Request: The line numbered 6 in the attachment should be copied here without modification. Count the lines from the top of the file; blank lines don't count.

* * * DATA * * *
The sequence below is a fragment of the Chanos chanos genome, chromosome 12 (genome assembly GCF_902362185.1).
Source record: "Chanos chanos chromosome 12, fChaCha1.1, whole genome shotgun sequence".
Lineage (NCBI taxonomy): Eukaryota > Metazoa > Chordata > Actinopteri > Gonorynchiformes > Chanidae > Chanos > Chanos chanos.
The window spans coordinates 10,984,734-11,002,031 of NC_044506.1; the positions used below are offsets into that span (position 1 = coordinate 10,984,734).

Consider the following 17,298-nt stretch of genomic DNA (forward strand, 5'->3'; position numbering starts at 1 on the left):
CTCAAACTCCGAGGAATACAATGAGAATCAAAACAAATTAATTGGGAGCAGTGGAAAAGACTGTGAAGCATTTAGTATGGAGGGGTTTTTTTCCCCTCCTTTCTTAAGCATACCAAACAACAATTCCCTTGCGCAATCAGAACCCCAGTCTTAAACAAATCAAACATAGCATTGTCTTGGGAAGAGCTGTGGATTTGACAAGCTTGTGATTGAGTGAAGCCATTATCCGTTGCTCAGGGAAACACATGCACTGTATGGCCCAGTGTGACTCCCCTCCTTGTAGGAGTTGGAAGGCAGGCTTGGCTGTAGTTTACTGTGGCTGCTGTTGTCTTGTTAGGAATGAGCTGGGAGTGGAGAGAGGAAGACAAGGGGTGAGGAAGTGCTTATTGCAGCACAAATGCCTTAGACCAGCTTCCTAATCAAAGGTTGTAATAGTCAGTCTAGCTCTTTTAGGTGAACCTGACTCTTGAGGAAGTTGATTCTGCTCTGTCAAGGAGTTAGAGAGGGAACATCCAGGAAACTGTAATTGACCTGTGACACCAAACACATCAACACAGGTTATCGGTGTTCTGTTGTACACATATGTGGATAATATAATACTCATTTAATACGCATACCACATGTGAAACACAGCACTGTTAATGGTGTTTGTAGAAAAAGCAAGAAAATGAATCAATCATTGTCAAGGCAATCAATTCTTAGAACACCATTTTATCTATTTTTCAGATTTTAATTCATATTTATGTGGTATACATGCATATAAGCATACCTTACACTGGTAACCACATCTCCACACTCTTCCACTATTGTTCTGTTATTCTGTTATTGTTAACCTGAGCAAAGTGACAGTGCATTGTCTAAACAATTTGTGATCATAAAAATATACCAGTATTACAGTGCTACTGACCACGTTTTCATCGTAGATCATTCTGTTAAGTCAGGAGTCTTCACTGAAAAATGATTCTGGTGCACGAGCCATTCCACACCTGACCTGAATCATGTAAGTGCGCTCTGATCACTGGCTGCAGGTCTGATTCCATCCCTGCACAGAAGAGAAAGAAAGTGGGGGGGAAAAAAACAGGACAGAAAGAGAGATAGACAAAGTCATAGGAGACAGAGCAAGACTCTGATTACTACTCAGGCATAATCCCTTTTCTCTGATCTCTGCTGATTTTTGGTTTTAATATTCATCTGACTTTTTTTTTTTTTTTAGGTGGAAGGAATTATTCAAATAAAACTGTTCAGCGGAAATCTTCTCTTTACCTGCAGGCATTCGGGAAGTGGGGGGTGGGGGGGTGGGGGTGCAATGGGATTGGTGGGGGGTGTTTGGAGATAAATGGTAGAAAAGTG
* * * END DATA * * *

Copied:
CTCAAACTCCGAGGAATACAATGAGAATCAAAACAAATTAATTGGGAGCAGTGGAAAAGACTGTGAAGCATTTAGTATGGAGGGGTTTTTTTCCCCTCCTTTCTTAAGCATACCAAACAACAATTCCCTTGCGCAATCAGAACCCCAGTCTTAAACAAATCAAACATAGCATTGTCTTGGGAAGAGCTGTGGATTTGACAAGCTTGTGATTGAGTGAAGCCATTATCCGTTGCTCAGGGAAACACATGCACTGTATGGCCCAGTGTGACTCCCCTCCTTGTAGGAGTTGGAAGGCAGGCTTGGCTGTAGTTTACTGTGGCTGCTGTTGTCTTGTTAGGAATGAGCTGGGAGTGGAGAGAGGAAGACAAGGGGTGAGGAAGTGCTTATTGCAGCACAAATGCCTTAGACCAGCTTCCTAATCAAAGGTTGTAATAGTCAGTCTAGCTCTTTTAGGTGAACCTGACTCTTGAGGAAGTTGATTCTGCTCTGTCAAGGAGTTAGAGAGGGAACATCCAGGAAACTGTAATTGACCTGTGACACCAAACACATCAACACAGGTTATCGGTGTTCTGTTGTACACATATGTGGATAATATAATACTCATTTAATACGCATACCACATGTGAAACACAGCACTGTTAATGGTGTTTGTAGAAAAAGCAAGAAAATGAATCAATCATTGTCAAGGCAATCAATTCTTAGAACACCATTTTATCTATTTTTCAGATTTTAATTCATATTTATGTGGTATACATGCATATAAGCATACCTTACACTGGTAACCACATCTCCACACTCTTCCACTATTGTTCTGTTATTCTGTTATTGTTAACCTGAGCAAAGTGACAGTGCATTGTCTAAACAATTTGTGATCATAAAAATATACCAGTATTACAGTGCTACTGACCACGTTTTCATCGTAGATCATTCTGTTAAGTCAGGAGTCTTCACTGAAAAATGATTCTGGTGCACGAGCCATTCCACACCTGACCTGAATCATGTAAGTGCGCTCTGATCACTGGCTGCAGGTCTGATTCCATCCCTGCACAGAAGAGAAAGAAAGTGGGGGGGAAAAAAACAGGACAGAAAGAGAGATAGACAAAGTCATAGGAGACAGAGCAAGACTCTGATTACTACTCAGGCATAATCCCTTTTCTCTGATCTCTGCTGATTTTTGGTTTTAATATTCATCTGACTTTTTTTTTTTTTTTAGGTGGAAGGAATTATTCAAATAAAACTGTTCAGCGGAAATCTTCTCTTTACCTGCAGGCATTCGGGAAGTGGGGGGTGGGGGGGTGGGGGTGCAATGGGATTGGTGGGGGGTGTTTGGAGATAAATGGTAGAAAAGTG